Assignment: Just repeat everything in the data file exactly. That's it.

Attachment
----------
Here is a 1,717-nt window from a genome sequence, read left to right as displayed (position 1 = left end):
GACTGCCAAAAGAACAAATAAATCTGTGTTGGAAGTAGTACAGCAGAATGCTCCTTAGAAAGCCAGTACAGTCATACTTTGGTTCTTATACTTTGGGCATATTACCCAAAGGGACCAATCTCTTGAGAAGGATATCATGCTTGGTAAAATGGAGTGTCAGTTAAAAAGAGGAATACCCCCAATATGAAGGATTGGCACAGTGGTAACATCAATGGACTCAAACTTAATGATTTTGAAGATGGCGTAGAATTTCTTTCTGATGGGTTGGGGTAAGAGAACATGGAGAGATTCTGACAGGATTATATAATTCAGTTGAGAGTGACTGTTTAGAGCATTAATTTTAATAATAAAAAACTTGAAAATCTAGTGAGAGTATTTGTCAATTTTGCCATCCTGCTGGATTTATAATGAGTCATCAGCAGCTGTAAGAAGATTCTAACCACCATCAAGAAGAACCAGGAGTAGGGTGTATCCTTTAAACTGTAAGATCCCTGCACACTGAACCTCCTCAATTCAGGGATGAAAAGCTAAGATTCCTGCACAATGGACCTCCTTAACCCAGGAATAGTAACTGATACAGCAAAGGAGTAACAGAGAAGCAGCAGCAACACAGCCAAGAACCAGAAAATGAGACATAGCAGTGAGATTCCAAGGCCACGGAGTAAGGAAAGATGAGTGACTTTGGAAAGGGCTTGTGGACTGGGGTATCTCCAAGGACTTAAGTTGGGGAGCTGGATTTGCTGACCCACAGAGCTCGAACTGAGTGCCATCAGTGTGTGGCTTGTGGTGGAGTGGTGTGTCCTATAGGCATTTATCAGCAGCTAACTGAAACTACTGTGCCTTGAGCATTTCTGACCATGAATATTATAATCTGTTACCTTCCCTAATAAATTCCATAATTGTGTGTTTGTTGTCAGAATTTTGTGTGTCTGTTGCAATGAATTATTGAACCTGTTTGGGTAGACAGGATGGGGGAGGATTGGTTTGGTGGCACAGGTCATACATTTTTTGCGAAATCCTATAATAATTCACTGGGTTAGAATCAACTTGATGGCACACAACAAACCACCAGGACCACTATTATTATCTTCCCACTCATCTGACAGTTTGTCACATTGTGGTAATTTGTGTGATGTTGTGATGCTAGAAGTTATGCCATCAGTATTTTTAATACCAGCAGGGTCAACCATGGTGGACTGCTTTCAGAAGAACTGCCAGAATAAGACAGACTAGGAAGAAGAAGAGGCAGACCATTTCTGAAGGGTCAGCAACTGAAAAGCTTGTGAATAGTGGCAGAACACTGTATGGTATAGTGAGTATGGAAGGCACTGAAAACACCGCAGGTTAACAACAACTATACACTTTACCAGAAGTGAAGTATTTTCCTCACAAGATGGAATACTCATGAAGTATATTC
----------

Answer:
Here is a 1,717-nt window from a genome sequence, read left to right as displayed (position 1 = left end):
GACTGCCAAAAGAACAAATAAATCTGTGTTGGAAGTAGTACAGCAGAATGCTCCTTAGAAAGCCAGTACAGTCATACTTTGGTTCTTATACTTTGGGCATATTACCCAAAGGGACCAATCTCTTGAGAAGGATATCATGCTTGGTAAAATGGAGTGTCAGTTAAAAAGAGGAATACCCCCAATATGAAGGATTGGCACAGTGGTAACATCAATGGACTCAAACTTAATGATTTTGAAGATGGCGTAGAATTTCTTTCTGATGGGTTGGGGTAAGAGAACATGGAGAGATTCTGACAGGATTATATAATTCAGTTGAGAGTGACTGTTTAGAGCATTAATTTTAATAATAAAAAACTTGAAAATCTAGTGAGAGTATTTGTCAATTTTGCCATCCTGCTGGATTTATAATGAGTCATCAGCAGCTGTAAGAAGATTCTAACCACCATCAAGAAGAACCAGGAGTAGGGTGTATCCTTTAAACTGTAAGATCCCTGCACACTGAACCTCCTCAATTCAGGGATGAAAAGCTAAGATTCCTGCACAATGGACCTCCTTAACCCAGGAATAGTAACTGATACAGCAAAGGAGTAACAGAGAAGCAGCAGCAACACAGCCAAGAACCAGAAAATGAGACATAGCAGTGAGATTCCAAGGCCACGGAGTAAGGAAAGATGAGTGACTTTGGAAAGGGCTTGTGGACTGGGGTATCTCCAAGGACTTAAGTTGGGGAGCTGGATTTGCTGACCCACAGAGCTCGAACTGAGTGCCATCAGTGTGTGGCTTGTGGTGGAGTGGTGTGTCCTATAGGCATTTATCAGCAGCTAACTGAAACTACTGTGCCTTGAGCATTTCTGACCATGAATATTATAATCTGTTACCTTCCCTAATAAATTCCATAATTGTGTGTTTGTTGTCAGAATTTTGTGTGTCTGTTGCAATGAATTATTGAACCTGTTTGGGTAGACAGGATGGGGGAGGATTGGTTTGGTGGCACAGGTCATACATTTTTTGCGAAATCCTATAATAATTCACTGGGTTAGAATCAACTTGATGGCACACAACAAACCACCAGGACCACTATTATTATCTTCCCACTCATCTGACAGTTTGTCACATTGTGGTAATTTGTGTGATGTTGTGATGCTAGAAGTTATGCCATCAGTATTTTTAATACCAGCAGGGTCAACCATGGTGGACTGCTTTCAGAAGAACTGCCAGAATAAGACAGACTAGGAAGAAGAAGAGGCAGACCATTTCTGAAGGGTCAGCAACTGAAAAGCTTGTGAATAGTGGCAGAACACTGTATGGTATAGTGAGTATGGAAGGCACTGAAAACACCGCAGGTTAACAACAACTATACACTTTACCAGAAGTGAAGTATTTTCCTCACAAGATGGAATACTCATGAAGTATATTC